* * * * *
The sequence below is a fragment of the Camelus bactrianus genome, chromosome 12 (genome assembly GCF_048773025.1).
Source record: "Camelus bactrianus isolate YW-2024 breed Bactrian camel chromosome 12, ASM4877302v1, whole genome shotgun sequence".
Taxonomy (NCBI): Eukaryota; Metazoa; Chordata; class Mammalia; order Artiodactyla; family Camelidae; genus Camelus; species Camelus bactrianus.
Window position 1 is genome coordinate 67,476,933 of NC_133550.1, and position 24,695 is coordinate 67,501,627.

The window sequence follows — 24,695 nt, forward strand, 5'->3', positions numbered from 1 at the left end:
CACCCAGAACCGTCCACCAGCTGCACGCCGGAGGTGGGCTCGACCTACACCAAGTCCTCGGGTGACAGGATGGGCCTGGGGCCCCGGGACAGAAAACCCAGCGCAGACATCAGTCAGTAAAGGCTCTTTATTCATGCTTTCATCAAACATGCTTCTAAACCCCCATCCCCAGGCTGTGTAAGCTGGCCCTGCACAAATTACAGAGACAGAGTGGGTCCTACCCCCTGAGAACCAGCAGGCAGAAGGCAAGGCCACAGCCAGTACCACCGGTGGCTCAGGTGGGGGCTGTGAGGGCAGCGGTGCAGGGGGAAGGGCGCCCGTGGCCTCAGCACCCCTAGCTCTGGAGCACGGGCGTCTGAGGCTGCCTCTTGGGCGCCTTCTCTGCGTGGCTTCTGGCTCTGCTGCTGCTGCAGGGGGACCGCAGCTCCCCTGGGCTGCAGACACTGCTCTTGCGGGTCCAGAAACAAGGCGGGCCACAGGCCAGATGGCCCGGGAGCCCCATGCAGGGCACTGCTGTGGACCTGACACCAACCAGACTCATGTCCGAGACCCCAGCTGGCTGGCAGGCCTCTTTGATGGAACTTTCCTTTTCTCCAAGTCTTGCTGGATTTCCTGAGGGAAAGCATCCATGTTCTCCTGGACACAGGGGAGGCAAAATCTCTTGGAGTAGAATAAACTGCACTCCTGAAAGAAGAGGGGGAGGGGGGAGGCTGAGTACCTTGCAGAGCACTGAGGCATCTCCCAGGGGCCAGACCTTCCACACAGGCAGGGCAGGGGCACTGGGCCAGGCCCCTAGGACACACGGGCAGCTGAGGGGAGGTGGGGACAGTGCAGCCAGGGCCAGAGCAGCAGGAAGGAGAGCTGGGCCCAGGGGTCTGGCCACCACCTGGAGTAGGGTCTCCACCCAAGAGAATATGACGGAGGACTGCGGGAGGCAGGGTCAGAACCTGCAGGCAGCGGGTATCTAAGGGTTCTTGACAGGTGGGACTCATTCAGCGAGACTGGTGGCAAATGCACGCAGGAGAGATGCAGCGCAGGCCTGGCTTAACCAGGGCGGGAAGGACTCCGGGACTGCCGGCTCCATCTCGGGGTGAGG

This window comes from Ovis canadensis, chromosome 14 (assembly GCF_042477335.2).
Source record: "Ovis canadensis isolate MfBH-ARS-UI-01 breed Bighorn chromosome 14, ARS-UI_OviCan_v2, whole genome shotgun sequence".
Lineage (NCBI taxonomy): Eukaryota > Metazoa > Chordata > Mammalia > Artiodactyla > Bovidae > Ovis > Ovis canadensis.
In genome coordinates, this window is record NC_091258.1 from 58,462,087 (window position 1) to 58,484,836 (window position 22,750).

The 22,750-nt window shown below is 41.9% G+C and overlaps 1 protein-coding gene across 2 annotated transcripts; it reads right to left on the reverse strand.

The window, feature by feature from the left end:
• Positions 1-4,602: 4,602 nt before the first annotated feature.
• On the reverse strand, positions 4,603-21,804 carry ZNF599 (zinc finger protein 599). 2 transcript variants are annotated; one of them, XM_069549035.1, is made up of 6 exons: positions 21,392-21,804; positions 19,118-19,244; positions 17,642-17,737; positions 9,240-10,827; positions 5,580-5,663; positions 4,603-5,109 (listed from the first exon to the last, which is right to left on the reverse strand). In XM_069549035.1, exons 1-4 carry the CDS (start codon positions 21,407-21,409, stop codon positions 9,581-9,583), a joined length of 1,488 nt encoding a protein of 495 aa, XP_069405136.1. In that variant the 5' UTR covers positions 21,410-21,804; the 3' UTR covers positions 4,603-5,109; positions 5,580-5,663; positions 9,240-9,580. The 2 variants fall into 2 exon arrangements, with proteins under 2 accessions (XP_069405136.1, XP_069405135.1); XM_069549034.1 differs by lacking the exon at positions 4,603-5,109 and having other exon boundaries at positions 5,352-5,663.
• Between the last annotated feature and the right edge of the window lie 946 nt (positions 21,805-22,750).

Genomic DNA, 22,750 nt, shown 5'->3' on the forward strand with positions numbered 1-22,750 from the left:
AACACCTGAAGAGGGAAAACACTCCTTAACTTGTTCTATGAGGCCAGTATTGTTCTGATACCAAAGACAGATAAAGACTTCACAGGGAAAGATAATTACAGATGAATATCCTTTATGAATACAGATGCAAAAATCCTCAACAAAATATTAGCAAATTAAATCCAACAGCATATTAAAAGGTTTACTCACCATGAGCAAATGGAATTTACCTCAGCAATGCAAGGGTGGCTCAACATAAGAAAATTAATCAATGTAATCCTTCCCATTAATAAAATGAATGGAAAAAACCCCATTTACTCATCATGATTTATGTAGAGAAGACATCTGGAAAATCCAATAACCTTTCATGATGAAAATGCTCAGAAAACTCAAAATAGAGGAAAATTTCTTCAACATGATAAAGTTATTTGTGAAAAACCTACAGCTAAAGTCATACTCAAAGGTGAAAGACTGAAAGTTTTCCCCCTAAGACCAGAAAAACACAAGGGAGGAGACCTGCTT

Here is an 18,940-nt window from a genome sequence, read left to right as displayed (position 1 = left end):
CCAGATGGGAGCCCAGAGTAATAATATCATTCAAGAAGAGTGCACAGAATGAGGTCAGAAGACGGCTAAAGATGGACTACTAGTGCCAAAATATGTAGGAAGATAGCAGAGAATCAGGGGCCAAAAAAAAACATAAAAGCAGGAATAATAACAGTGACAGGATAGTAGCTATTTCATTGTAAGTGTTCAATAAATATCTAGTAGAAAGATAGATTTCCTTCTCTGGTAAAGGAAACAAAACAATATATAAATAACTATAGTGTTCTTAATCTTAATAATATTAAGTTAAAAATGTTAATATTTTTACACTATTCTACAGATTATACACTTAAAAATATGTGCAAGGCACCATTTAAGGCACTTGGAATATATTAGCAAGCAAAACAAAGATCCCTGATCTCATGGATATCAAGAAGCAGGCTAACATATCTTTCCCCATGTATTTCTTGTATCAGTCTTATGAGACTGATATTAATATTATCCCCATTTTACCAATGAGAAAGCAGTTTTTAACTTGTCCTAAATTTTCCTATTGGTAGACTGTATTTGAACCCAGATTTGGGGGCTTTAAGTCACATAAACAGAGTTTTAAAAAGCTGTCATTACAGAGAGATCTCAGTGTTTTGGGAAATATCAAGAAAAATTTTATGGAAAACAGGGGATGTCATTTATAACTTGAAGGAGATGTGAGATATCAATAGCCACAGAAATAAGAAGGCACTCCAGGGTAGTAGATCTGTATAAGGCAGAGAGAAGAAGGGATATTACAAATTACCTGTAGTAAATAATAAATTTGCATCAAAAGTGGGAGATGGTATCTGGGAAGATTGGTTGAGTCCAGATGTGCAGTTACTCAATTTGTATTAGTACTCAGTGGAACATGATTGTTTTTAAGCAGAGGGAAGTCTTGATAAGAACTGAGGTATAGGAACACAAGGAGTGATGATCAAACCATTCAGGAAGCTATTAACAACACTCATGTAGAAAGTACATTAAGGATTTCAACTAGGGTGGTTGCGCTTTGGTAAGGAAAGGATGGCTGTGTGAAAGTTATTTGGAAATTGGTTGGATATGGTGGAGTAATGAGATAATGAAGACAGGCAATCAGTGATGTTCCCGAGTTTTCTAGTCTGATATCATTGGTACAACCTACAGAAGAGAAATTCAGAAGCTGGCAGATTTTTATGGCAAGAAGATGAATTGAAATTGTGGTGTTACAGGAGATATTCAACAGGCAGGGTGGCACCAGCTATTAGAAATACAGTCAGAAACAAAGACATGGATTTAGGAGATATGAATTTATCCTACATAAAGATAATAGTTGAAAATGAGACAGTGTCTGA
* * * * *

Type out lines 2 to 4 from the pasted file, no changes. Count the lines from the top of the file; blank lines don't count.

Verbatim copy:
Source record: "Camelus bactrianus isolate YW-2024 breed Bactrian camel chromosome 12, ASM4877302v1, whole genome shotgun sequence".
Taxonomy (NCBI): Eukaryota; Metazoa; Chordata; class Mammalia; order Artiodactyla; family Camelidae; genus Camelus; species Camelus bactrianus.
Window position 1 is genome coordinate 67,476,933 of NC_133550.1, and position 24,695 is coordinate 67,501,627.